Even in the smallest moments

Bark mulch covered area, bamboo markers, faint line of ground lime

Using ground lime to mark the edge of an Aronia hedge

No matter how much administration there is in the world, I try to find some time to garden

Today was filled with filling in a tax return, the UK deadline looming only days away. I managed to get out into the forest garden for about 10 minutes, marking out a hedge with ground lime. Oh, sweet blesséd relief. Even 10 minutes away from the desk and the frantic tap-tapping, list checking and administrating was so worth it.

The Shrubbery (did I mention I have no head for creative names?) has had a layer of bark mulch diligently strewn upon its surface and I have started marking up the position of the shrubs. It’s a bit of a tricky situation, a big ash at the bottom of the south-facing slope, so some dry shade to watch out for. I’ll be planting Symphytum ibericum (Iberian dwarf comfrey) as a ground cover.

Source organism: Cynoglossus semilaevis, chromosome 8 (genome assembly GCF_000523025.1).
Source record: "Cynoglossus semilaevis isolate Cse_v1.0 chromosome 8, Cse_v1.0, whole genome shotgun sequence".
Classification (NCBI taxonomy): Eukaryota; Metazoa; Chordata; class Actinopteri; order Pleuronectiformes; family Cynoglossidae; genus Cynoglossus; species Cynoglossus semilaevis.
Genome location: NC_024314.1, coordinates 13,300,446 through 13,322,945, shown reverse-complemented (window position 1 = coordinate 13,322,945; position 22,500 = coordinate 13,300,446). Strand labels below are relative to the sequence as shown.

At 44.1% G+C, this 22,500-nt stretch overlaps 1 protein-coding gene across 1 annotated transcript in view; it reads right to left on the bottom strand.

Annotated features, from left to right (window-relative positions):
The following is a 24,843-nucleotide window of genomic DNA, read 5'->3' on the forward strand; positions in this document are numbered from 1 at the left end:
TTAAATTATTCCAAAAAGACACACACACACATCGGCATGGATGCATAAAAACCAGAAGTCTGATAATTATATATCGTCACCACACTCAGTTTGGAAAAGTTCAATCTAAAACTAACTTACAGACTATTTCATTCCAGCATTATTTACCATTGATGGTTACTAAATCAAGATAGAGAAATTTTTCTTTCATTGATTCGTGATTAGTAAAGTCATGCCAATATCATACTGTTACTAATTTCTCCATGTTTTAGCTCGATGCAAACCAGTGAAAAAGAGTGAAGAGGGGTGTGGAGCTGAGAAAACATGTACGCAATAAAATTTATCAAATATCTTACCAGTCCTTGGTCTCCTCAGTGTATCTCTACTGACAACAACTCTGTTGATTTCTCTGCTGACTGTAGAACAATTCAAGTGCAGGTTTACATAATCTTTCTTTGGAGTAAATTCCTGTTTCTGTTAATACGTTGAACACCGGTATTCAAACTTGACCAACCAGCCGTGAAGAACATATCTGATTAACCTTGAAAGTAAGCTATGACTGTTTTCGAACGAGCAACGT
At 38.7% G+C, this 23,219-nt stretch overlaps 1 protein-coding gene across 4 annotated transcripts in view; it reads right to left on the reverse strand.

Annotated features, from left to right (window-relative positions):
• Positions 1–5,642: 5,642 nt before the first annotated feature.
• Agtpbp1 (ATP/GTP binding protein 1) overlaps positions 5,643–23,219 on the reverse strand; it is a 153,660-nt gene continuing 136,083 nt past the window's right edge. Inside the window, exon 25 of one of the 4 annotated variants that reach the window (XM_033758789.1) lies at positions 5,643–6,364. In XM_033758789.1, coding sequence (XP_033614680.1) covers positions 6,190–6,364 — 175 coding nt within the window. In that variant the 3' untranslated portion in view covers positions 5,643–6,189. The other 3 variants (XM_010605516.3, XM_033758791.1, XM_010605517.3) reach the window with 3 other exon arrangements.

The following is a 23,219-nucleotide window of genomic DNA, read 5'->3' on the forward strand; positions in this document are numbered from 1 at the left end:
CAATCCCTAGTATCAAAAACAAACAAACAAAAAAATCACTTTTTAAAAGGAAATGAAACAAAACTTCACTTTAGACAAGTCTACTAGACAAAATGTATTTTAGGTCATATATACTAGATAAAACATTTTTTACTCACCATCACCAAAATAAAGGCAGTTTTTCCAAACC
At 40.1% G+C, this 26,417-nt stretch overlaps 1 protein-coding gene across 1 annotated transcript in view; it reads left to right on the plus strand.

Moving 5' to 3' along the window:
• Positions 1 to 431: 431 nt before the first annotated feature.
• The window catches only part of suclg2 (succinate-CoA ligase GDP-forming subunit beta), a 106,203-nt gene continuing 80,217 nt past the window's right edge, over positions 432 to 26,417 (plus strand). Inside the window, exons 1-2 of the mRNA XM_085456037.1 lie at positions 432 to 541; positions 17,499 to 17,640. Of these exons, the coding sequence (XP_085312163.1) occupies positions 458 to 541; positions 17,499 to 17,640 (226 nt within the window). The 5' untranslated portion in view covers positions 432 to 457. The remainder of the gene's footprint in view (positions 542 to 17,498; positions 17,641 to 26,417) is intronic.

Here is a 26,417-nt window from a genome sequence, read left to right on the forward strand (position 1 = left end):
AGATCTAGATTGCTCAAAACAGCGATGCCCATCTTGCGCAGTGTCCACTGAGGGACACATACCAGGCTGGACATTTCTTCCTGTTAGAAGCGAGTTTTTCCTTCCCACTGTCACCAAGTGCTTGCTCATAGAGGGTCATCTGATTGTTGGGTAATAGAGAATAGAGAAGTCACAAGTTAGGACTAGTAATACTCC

Bark mulched area with bamboo markers

Marking out plant positions in The Shrubbery with bits of bamboo

Higher up, there’ll be some red and whitecurrants Ribes rubrum (‘Versailles’ and ‘Jonkheer Van Tets’), a couple of Chaenomeles japonica, a Zanthoxylum schinifolium and a Cephalotaxus Harringtonia. With a couple of lime trees and white mulberry as coppiced leaf crops at the top, there isn’t much space for anything elase

I have been using QCAD for my planning but it is obvious that the map is not the territory. The Ordnance Survey map is a few metres out, so I use it more as a guide and less as an instruction. Out in the field, I’m using bits of bamboo and a bucket of ground lime to mark out the circumference of the plants. Together with windbreaks, rabbit fencing, soil preparation and mulching, correct spacing is up there in the Top 5 List of Things To Consider.